Treatment for constipation depends on the cause, how long you have had the condition and how severe your symptoms are.
In many cases it is possible to relieve symptoms through dietary and lifestyle changes.
Changes to your diet and lifestyle are often recommended as the first treatment for constipation and in many people this will improve the condition without needing medication.
Some ways you can help treat your constipation are listed below.
- Increase your daily intake of fibre. You should eat at least 18-30g of fibre a day. High-fibre foods include fruit, vegetables and cereals.
- Add some bulking agents, such as wheat bran, to your diet. These will help make your stools softer and easier to pass.
- Avoid dehydration by drinking plenty of water.
- Try to get more exercise, for example by going for a daily walk or run.
- If your constipation is causing pain or discomfort, you may want to take a painkiller such as paracetamol. Make sure you always follow the dosage instructions carefully. Children under 16 years of age should not take aspirin.
- Work out a routine of a place and a time of day when you are comfortably able to spend time on the toilet. Respond to your bowel's natural pattern: when you feel the urge, do not delay.
- Try resting your feet on a low stool while going to the toilet, so that your knees are above your hips, as this can make it easier to pass stools.
- If medication you are taking could be causing constipation, your GP may be able to prescribe an alternative.
Read about preventing constipation for more ways to change your diet and lifestyle.
If these diet and lifestyle changes do not help, your GP may prescribe an oral laxative.
Laxatives are a type of medicine that help you pass stools. There are several different types and each one has a different effect on your digestive system.
Your GP will normally start you on a bulk-forming laxative. These laxatives work by helping your stools to retain fluid. This means they are less likely to dry out, which can lead to faecal impaction (read about the complications of constipation for more information). Bulk-forming laxatives also make your stools softer, which means they should be easier to pass.
Commonly prescribed bulk-forming laxatives include ispaghula husk, methylcellulose and sterculia. When taking this type of laxative, you must drink plenty of fluids. Also, do not take them before going to bed. It will usually be two to three days before you feel the effects of a bulk-forming laxative.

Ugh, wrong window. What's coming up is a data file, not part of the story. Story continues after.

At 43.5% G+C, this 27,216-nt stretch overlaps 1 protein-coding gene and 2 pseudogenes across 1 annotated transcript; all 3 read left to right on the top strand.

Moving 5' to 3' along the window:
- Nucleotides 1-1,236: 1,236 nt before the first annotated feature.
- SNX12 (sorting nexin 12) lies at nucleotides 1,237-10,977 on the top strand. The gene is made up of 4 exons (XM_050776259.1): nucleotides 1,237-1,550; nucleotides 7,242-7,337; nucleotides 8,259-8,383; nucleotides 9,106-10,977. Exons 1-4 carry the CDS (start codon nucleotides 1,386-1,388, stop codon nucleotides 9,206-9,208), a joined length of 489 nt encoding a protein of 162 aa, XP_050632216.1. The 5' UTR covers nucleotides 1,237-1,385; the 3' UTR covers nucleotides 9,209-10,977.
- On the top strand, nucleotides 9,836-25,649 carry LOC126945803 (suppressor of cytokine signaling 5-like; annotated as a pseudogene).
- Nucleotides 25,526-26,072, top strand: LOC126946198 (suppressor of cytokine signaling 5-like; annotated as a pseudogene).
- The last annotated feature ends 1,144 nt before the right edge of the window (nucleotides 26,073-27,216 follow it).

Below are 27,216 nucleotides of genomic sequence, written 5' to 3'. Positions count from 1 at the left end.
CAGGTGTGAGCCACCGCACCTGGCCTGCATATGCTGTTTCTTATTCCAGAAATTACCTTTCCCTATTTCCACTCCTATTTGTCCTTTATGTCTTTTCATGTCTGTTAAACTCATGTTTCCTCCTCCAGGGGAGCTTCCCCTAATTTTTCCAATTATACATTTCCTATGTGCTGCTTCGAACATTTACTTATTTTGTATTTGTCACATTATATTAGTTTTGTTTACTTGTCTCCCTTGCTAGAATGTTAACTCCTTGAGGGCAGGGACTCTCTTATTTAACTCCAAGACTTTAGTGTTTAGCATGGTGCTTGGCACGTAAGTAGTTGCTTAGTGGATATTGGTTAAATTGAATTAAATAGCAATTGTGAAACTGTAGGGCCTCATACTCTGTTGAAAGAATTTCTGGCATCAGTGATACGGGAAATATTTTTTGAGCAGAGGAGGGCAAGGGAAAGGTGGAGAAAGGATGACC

If your stools remain hard after you have taken a bulk-forming laxative, your GP may prescribe an osmotic laxative instead. Osmotic laxatives increase the amount of fluid in your bowels. This helps to stimulate your body to pass stools and also softens stools.
Commonly prescribed osmotic laxatives include lactulose and macrogols. As with bulk-forming laxatives, make sure you drink enough fluids. It will usually be two to three days before you feel the effect of the laxative.
If your stools are soft but you still have difficulty passing them, your GP may prescribe a stimulant laxative. This laxative stimulates the muscles that line your digestive tract, helping them to move stools and waste products along your large intestine to your anus.
The most commonly prescribed stimulant laxatives are senna, bisacodyl and sodium picosulphate. These laxatives are usually only used on a short-term basis, and they will usually start to work within six to 12 hours.
According to your individual preference and the speed with which you require relief, your GP may decide to combine different laxatives.
How long will I take laxatives for?
If you have only experienced constipation for a short time, your GP will normally advise you to stop taking the laxative once your stools are soft and easily passed.
However, if you have constipation due to a medicine or an underlying medical condition, you may have to take laxatives for much longer, possibly many months or even years.
If you have been taking laxatives for some time, you may have to gradually reduce your dose rather than coming off them straight away. If you have been prescribed a combination of laxatives, you will normally have to reduce the dosage of each laxative, one at a time, before you can stop taking them. This can take several months.
Your GP will advise you when it is best to stop taking them.
Treating faecal impaction